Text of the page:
Indeed PSG is the only club with higher commercial revenue than Bayern with €328 million, though Bayern are well ahead of clubs like Real Madrid €232 million and Manchester United €226 million. Although commercial deals are very important to all German clubs, Dortmund €124 million and Schalke €104 million earn 2-3 times less than Bayern.
Bayern’s incredible commercial revenue of €292 million is made up of: sponsoring and marketing €118 million, merchandising €105 million, Allianz Arena €49 million and other commercial activities €20 million. Bayern do have the advantage of being the most supported team in the largest commercial market in Europe, but that’s still some going.
They are also boosted by strategic partnerships with three major German companies (Adidas, Allianz and Audi), who all have an 8.33% stake in the club with the other 75% owned by the fans. Adidas has a long-standing relationship with Bayern, recently extending their kit deal for a further eight years until 2020 for a reported €25 million a season. Allianz have also extended their stadium naming rights deal for a further five years to 2041 at around €6 million a season, while Audi is a main sponsor and automotive partner.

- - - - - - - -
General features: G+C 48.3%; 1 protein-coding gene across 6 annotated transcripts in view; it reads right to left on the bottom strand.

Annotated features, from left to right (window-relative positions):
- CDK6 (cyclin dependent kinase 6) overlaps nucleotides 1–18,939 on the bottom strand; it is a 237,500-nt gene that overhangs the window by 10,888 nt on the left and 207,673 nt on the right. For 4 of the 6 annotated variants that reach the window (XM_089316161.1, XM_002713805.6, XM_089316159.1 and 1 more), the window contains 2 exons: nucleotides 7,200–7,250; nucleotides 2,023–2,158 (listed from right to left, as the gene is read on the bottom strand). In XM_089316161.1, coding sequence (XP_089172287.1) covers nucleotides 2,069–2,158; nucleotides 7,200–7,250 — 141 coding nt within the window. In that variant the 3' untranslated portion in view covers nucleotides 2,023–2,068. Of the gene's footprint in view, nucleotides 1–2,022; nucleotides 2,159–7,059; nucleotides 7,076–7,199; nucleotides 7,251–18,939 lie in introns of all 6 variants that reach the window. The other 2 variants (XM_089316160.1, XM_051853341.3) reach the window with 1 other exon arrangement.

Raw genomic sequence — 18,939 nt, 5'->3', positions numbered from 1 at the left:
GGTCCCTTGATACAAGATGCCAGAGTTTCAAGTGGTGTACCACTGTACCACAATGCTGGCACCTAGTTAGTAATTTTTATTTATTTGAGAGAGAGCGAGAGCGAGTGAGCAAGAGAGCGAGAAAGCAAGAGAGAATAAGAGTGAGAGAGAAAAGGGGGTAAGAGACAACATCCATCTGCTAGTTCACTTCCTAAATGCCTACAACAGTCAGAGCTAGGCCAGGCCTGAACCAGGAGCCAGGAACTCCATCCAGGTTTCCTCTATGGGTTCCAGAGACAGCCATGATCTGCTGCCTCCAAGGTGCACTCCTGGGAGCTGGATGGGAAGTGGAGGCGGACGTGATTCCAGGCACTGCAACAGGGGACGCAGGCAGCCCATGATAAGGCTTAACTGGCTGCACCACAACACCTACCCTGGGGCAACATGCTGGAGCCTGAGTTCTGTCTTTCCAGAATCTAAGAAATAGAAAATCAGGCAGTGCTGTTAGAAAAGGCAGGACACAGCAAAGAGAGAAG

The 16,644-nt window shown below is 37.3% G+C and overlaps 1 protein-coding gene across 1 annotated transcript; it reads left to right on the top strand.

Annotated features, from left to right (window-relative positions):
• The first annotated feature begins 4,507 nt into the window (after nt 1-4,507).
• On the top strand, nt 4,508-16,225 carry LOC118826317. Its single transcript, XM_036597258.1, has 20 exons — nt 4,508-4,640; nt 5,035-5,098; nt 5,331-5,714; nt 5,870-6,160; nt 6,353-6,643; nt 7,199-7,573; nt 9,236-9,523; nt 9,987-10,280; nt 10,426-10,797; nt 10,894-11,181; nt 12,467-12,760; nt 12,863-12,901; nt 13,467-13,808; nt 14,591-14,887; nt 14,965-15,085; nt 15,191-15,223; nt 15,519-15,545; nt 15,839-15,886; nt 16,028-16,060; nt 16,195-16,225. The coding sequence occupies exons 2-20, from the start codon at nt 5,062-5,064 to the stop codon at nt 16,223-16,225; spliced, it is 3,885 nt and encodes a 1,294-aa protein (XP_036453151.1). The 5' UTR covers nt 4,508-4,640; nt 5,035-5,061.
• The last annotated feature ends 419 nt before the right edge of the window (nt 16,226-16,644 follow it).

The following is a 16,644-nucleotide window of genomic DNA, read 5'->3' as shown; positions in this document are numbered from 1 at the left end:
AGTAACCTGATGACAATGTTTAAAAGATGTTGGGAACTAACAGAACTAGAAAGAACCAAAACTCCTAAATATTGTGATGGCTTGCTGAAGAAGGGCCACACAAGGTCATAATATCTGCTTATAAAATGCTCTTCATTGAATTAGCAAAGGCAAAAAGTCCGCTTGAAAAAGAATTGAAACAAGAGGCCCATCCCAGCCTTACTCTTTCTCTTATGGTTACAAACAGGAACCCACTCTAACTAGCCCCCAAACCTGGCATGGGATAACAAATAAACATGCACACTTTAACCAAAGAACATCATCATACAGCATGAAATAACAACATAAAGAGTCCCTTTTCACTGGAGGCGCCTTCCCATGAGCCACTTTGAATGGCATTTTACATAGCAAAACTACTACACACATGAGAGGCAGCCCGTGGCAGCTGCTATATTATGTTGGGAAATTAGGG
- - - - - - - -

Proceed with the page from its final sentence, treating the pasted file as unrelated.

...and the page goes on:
In addition, Deutsche Telekom extended their shirt sponsorship deal in 2013/14 for four years, reportedly increasing the annual fee by €5 million to €30 million. Bayern has a raft of other big name sponsors, including Lufthansa, Coca-Cola and Samsung.
The Allianz Arena is another major money-spinner for Bayern. They initially shared ownership with TSV 1860 Munich, but have fully owned the venue since 2006, leasing it back to their former partners since then. Bayern benefits from all other activities staged at the Arena, including concerts and German national team matches.
Perhaps the most staggering figure is from merchandising sales, which rose €22 million (28%) in the last season alone to €105 million. This means that over a fifth of Bayern’s revenue is generated by shirt sales and the like. In fact, Bayern sold 1.3 million replica shirts in 2013/14, which was more than the total sales of all other Bundesliga clubs combined.